Tom Brady, Todd Gurley make the NFC South the league’s most fascinating division

In the absence of games, all we’ve got to work with in the NFL right now is storylines. Hopes, dreams, predictions, theories, and speculations, all with zero empirical evidence but a whole lot of anticipation. Thanks to this past week’s roster turnover and free agent migration, no division in football has more of a how’s-this-going-to-go? quality to it than the NFC South.

The NFL’s two career passing leaders — and three of the top 10 — now play in the same division. Three of the past four Offensive Players of the Year — and five of the last 10 — now play in the same division. The offensive mastermind behind one of the great quarterback performances in college football history now works in the NFC South.

This could be a division that runs the table on the rest of the league, or it could send one team to the playoffs and three to the top of the 2021 draft. What’s going to happen next? Let’s lay out the facts.

Tom Brady and Drew Brees, seen here in 2013, will see a lot more of each other the next two years. (Photo by Elsa/Getty Images)
Tom Brady and Drew Brees, seen here in 2013, will see a lot more of each other the next two years. (Photo by Elsa/Getty Images)

Tampa Bay Buccaneers

Has any recent team vaulted from obscurity to prominence faster than Tampa Bay did this past week? This is a franchise that has spent the past two decades wandering in a desert of failed promise and underachievement, and yet, with one free agent signing, it’s a franchise that has suddenly become the center of the NFL universe. Of course, when that free agent is the GOAT, that’s one of many side effects—along with vastly improved Super Bowl odds and vastly swollen season-ticket rolls.

Can Tom Brady and Bruce Arians haul Tampa Bay to its first playoff appearance since the 2007 season? The pieces are in place. Brady will be throwing to Mike Evans, Chris Godwin and Breshad Perriman, the best receiving corps he’s had in years, and Arians will sculpt a game plan built to suit Brady’s changed playmaking skills. Combine that with a rejuvenated defense, and Tampa Bay might deliver on all the hype that it will ride into the season.

New Orleans Saints

When you’re the three-time division champion bringing back all your key weapons, you don’t need to make radical changes; showing up for the opening kickoff is enough of a signal that you’re in the mix. The Saints snuffed out any hint of offseason drama in New Orleans by re-signing Drew Brees, and the arrival of Brady means we’ll get to see two of the best players in NFL history battling twice a year for the next couple years. That alone gives the NFC South a cachet it hasn’t had for awhile.

The flip side of New Orleans’ three current division flags is that the Saints have lost three straight playoff games in the most wrenching way possible: the Minnesota Miracle, the Pass-Interference-That-Wasn’t, and last season’s OT loss to the Vikings again. Brees and Sean Payton are forever gods in New Orleans, but after a fourth straight year of falling short with this level of talent …?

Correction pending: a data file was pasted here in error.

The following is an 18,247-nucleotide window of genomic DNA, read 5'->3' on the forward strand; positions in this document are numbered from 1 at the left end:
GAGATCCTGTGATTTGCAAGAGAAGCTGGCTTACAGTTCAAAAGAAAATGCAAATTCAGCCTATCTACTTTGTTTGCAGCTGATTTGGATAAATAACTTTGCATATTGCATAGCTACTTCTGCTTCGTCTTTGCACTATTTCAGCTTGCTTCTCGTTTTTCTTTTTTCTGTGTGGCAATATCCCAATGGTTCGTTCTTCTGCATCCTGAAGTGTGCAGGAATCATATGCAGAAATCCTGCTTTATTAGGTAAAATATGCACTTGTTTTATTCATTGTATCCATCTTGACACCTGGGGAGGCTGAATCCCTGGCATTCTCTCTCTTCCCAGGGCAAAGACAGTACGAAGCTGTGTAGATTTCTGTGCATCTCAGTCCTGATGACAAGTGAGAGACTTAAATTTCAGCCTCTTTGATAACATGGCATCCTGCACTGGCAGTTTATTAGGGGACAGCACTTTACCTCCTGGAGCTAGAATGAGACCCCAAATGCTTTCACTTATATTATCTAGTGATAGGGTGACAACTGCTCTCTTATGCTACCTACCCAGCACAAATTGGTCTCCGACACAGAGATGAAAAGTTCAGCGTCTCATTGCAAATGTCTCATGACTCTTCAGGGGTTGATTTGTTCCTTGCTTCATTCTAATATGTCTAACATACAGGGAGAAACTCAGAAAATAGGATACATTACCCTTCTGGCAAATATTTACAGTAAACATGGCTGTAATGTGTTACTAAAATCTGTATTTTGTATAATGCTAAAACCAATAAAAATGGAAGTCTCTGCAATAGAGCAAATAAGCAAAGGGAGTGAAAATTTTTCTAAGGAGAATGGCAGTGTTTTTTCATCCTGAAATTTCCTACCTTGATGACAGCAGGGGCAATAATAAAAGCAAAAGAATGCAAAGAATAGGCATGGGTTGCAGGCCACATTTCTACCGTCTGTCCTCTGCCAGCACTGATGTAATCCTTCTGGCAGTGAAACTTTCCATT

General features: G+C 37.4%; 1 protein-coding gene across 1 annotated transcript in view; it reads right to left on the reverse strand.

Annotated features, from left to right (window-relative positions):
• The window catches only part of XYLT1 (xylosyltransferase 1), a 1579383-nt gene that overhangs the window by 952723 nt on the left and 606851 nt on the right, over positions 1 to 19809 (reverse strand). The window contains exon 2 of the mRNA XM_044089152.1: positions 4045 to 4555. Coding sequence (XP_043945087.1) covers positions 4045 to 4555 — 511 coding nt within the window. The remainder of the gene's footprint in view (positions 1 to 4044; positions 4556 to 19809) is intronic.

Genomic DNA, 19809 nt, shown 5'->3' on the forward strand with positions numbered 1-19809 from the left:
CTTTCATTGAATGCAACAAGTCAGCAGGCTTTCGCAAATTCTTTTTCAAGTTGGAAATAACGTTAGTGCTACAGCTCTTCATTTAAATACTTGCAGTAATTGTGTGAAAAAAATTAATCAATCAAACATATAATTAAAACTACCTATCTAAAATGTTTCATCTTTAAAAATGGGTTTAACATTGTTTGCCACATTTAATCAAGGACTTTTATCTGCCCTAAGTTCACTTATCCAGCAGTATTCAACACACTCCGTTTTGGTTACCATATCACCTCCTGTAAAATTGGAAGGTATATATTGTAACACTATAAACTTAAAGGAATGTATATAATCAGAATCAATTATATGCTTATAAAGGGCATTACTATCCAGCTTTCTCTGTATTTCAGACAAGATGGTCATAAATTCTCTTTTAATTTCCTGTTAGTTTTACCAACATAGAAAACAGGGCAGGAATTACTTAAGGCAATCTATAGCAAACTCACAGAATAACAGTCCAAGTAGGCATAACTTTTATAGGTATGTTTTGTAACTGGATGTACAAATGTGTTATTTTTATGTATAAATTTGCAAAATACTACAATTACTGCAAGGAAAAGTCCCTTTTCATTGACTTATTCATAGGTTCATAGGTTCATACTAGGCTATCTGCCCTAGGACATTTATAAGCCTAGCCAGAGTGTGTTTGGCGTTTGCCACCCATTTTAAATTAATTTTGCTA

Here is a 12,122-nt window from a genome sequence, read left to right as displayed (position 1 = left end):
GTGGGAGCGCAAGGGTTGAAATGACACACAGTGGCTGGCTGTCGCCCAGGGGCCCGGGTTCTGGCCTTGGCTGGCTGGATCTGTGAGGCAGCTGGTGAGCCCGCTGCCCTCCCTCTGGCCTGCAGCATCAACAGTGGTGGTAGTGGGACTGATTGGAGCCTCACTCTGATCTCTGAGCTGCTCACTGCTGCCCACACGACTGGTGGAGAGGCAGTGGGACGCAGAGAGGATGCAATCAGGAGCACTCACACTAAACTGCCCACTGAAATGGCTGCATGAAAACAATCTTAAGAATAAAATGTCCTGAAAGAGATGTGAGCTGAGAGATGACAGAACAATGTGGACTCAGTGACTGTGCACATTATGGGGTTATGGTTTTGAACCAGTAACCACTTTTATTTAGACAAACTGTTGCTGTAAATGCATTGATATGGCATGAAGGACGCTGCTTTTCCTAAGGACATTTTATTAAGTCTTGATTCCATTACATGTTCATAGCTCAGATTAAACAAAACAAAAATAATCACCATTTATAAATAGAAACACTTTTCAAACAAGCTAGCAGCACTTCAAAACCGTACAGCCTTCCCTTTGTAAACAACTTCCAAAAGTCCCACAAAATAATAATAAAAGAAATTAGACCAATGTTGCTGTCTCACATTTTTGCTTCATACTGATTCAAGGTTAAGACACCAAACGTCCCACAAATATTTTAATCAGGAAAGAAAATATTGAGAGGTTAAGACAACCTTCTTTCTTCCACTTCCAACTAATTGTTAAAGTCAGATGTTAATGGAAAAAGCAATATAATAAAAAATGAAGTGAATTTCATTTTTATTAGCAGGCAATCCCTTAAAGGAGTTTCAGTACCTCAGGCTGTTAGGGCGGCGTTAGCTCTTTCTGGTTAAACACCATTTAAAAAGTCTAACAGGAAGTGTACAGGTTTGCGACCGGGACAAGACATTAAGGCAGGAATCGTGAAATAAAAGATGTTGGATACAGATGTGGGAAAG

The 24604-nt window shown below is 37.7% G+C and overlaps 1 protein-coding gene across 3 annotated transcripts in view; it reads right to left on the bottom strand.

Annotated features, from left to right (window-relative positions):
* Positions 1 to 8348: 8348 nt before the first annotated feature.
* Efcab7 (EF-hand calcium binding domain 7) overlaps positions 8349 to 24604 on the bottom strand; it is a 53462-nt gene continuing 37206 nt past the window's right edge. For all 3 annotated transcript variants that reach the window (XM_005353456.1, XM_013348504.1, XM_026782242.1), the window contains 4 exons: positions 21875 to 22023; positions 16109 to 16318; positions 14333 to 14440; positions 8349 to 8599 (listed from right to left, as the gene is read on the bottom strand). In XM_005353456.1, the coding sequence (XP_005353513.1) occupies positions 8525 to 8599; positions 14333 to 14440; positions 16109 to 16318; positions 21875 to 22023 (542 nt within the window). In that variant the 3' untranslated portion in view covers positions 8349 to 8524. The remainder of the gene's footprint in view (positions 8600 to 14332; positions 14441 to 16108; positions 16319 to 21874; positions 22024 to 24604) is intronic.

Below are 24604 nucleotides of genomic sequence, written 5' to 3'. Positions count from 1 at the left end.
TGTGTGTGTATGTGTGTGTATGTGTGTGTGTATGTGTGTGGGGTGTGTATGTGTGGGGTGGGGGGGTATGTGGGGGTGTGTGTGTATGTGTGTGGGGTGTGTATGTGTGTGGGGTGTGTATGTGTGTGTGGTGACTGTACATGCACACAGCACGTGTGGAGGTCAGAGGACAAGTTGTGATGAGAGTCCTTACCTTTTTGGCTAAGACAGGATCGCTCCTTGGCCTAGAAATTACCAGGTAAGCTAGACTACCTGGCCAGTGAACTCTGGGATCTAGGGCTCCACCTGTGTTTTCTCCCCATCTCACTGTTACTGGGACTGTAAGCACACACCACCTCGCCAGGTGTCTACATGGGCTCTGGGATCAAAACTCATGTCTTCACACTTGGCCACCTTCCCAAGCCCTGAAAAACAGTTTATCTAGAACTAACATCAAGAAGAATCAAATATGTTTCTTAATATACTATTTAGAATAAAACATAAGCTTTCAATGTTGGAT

Atlanta Falcons

Nobody’s going to admit it in the Peach State, but this is something of a make-or-break year for the Falcons. The team has never truly recovered from its Super Bowl loss, and later all-in big-money gambles on defense haven’t paid off. Atlanta still has one of the best quarterback-receiver duos in the game, but it’s clear Matt Ryan and Julio Jones aren’t enough. Todd Gurley, beloved as a Georgia Bulldog, will light up the fan base, but will his balky knees carry any kind of load?

Gurley is a perfect low-risk, high-reward one-year signing, and at this point, one year down the road is about as far as the Falcons can look. Or, in the case of Dan Quinn, one quarter down the road. The Falcons have the talent to get back to the playoffs, but will all that talent pull in the same direction? The second half of last season, where Atlanta was playing for Quinn’s job with every series, would seem to bode well, but can the Falcons carry that momentum into 2020?

Carolina Panthers

Regime change always brings with it a degree of must-watch, and when you’re paying GDP-level salaries to two coaches with little-to-no pro experience, the interest ramps up. Can Matt Rhule and Joe Brady succeed where so many other college-to-pro jumps have failed? Between them, they have exactly three years of pro experience — Rhule, one year as a Giants offensive line assistant coach, and Brady, two years as a Saints offensive assistant. Neither job would rank anywhere near the top of their LinkedIn page. But if they can carry over the mojo they swung in college — Brady in particular engineered one of the greatest offensive seasons in the game’s history last year at LSU — Carolina could, in theory, get very good, very fast.

The question for Carolina, of course, is what chess pieces the coaching staff will have to move around the board. Cam Newton is all but officially gone. Kyle Allen and Will Grier are question marks. Christian McCaffrey is one of the league’s best, but he can’t play all 11 positions. The jury’s still out on whether new team owner David Tepper is turning over the roster with a greater strategy in mind, or making moves just to show he can make moves.

Four teams. One reliable, one newly juiced, one creating a new narrative, one trying to rewrite an old one. That’ll do for speculation until the games come back around.


Jay Busbee is a writer for Yahoo Sports. Follow him on Twitter at @jaybusbee or contact him at

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